Water is changed in the tank every 12 hours, but they use filtered, recycled water which maintains the fermentation reactions. After this the coffee is sent to the washing channel, where the fruity mucilage layer that clings so vigorously to the coffee parchment layer is now easily scrubbed off as the coffee is pushed down the channel. Now it goes to a soaking tank, where it is held in clean water for 12 hours. It can actually be held for as much as 48 hours here, if the drying beds are filled with coffee, as can happen in the middle of the harvest. The water is changed so that little or no fermentation is occuring. I mean, technically there is nothing left to ferment, but they feel that the soaking tank finishes off any small amount of fermentation that is needed. The coffee is then washed down channels again to the triage point where it is dumped onto a large screen, like a mesh gurney, and transported to an available space on the raised drying screens. The key difference here is the extraordinarily long fermentation time. And yet the resulting coffee (usually) has one of the brightest, cleanest cup profiles in the world!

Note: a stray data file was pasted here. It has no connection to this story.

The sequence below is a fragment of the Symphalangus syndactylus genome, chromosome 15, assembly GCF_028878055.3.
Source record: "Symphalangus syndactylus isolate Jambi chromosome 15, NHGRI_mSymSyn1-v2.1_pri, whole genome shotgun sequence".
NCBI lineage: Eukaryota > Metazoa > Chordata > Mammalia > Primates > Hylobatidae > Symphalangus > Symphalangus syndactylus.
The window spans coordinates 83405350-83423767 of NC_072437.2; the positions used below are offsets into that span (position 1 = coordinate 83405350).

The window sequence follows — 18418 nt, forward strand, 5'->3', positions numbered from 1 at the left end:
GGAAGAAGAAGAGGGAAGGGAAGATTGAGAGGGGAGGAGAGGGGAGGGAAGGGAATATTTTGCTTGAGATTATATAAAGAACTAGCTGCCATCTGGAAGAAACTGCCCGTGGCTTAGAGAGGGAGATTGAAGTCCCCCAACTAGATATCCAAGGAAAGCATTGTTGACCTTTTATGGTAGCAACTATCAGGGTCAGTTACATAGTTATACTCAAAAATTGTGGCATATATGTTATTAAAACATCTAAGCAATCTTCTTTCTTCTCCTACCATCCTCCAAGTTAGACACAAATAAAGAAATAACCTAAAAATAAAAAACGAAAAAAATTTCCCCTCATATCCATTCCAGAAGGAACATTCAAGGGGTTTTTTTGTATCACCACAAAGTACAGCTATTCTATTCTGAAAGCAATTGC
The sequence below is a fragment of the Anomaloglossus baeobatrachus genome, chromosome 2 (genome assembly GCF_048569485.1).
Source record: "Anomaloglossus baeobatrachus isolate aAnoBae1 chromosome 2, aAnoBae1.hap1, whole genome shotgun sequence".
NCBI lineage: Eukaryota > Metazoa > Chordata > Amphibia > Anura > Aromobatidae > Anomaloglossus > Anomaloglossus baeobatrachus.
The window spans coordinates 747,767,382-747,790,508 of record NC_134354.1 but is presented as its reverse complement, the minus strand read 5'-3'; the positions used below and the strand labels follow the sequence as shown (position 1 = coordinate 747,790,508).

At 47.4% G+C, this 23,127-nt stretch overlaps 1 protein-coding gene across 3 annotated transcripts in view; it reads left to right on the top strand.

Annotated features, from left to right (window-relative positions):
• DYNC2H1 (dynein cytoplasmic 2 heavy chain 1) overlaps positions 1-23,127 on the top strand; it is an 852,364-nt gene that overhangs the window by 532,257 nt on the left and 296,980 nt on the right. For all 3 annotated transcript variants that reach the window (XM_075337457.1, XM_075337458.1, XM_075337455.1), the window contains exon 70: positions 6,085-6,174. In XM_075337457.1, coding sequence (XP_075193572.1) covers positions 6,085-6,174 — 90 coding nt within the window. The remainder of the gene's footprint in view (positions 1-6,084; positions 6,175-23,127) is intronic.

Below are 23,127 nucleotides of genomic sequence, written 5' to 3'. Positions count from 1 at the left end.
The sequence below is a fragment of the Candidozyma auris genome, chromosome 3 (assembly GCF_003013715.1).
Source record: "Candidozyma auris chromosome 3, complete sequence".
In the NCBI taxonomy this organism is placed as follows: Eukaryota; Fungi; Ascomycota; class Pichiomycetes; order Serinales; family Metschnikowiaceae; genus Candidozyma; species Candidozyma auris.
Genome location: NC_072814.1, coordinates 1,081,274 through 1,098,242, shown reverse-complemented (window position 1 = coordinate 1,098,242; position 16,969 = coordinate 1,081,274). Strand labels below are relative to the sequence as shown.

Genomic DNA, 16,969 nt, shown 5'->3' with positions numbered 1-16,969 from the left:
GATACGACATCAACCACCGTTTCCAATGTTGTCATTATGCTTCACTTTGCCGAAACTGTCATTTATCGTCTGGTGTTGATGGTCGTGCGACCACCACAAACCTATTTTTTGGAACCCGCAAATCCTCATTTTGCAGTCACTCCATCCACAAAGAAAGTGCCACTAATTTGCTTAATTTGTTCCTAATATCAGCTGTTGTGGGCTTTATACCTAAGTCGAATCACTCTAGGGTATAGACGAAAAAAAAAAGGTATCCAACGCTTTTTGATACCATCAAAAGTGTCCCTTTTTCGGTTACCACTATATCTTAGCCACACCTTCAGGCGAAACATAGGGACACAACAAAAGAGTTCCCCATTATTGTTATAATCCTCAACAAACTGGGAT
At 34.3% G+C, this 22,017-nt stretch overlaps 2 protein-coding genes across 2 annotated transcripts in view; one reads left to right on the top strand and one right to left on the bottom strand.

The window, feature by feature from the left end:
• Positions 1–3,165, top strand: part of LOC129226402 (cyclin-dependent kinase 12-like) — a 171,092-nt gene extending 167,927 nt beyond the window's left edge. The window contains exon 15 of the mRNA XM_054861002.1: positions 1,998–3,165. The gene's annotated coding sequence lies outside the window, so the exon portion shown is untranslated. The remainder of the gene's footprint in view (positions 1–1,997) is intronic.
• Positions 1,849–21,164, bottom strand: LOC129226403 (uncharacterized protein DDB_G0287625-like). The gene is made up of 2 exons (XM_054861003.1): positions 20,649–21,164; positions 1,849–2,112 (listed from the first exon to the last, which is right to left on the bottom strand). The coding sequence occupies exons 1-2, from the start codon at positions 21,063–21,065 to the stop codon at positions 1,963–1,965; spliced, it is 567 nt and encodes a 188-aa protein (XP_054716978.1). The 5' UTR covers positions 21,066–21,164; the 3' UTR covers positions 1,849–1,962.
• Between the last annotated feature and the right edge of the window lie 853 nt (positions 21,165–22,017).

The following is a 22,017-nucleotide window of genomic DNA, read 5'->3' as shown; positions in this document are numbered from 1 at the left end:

T. Owen, in swank lab jacket on a factory tour – At the C. Dorman green coffee warehouse and roasting works in Nairobi, Kenya, March 2009 Kenya

We had one more co-op society to visit, Tekangu, which stands for the 3 member factories: Karagoto, Tegu, and Ngunguru. The first two we have bought before, and they can be excellent coffees. Here I enjoyed a most memorable ginger beer called Stoney Tangawizi. I looked it up on the internet when I got home; it’s made by Coke. So much for original experiences.

It was a short but fruitful trip, and one thing I learned about Kenya that will make me want to come back is a side-story to the whole coffee thing. I mean Kenya coffee, world’s finest, great auction system, Grand Cru, black currant, blah, blah, blah. But where else can you find a butcher and a pub under the shingle of one business??? What about Hair Plaza College & Beauty Therapy + Boarding! Mob House Motorcycle and Powersaw Spares, yo! Nameless Hotel? Chapbucks and the Chicken Inn? Seniors Driving School for Trucks? And don’t get me started on the vans and minibuses. Kenya is an eye-popping good time, despite the huge gap in classes, threat of ethnic warfare, bad colonial vibe, Fort Knox level security around the ex-pat mansions, kidnappings, carjackings, and a general level of suspicion not found in Ethiopia. In that way, it’s pretty much the West Oakland of Africa, I would say. -Tom March 2009

Photos from Kenya Coffee Cupping & Comments from a Quick Trip: